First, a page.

My mouth felt stale. It probably had everything to do with Kolkata’s lack of morning air. I could feel the stagnant files of yellow taxi’s, puffing clouds of black smoke; their rubber tyres melting on the burning asphalt and I could feel the viscous tar clogging the networks that ran under my skin. I could sense it all in my mouth, in every breath that I inhaled; the haze of noxious particles that waited suspended in the air, the clamour in the streets so early in the morning, the loud and unmelodious locals, the cluttered sight that lay before my eyes and the scent of the drab and dull. Even the rays that the sun emitted were rusted but then I thought maybe it was just me fatigued from the dusty overnight travel that had furnished my eyes with the brown tint.
I stepped off the bus at Dharamtala and was immediately encircled by men in strikingly lifeless grey coloured shirts and trousers. Their faces were as comatose as their apparel and so must have been their lives but they had been shown a purpose and it was this purpose that made them breathe, that pushed them on their feet towards me and others who got off before and after me, hailing us into their taxis. They were prostitutes of a different kind and of a different degree.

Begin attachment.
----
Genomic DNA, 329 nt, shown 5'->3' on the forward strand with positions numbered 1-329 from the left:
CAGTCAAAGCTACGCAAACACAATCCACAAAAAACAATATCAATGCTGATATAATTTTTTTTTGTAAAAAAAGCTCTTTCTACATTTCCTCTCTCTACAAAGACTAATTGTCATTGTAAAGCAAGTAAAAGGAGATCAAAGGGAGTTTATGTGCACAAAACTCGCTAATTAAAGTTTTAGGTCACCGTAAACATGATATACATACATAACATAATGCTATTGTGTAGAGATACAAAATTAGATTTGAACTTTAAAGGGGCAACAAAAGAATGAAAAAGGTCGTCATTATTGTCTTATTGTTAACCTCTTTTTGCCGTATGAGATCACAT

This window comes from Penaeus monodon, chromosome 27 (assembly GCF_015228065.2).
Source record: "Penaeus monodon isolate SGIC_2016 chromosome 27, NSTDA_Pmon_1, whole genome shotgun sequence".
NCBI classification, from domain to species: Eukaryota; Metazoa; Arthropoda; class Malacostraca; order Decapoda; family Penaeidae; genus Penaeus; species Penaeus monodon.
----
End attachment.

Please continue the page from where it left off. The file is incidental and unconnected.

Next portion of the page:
I ignored the inquiring voices of these men and walked on out of the bus depot. The bus had arrived two hours late and Kolkata had opened its eyes and had begun its panting, as every day. I looked at the roads cluttered with vehicles of different shapes, sizes and colours, inching in opposite directions and I looked at the men and women in them. I looked at those men and women who zigzagged across moving traffic, crossing the roads and clambering over yellow and black striped dividing barriers. I looked at children with ties around their necks. I looked at empty and laden carts being pushed by one and pulled by another. I looked at starving women bent over fire pots, stirring its non-nutritive contents, occupying parts of footpaths. I looked up at the birds flying from electric wires to electric wires. I looked down at the birds hopping cautiously towards the unwanted litter of the non-nutritive stew and I looked at them flutter away when shooed as they got closer and I looked at them return. I crossed across the street just as everyone else, plunging ahead of screeching buses and wild abuses of men who had to get somewhere. I looked at Esplanade flinching. Chaos was everywhere. It was routine. I saw men and women who had sold their souls. I saw children who had been dictated to sell their souls. We were all prostitutes. Some of us knew that. Most didn’t.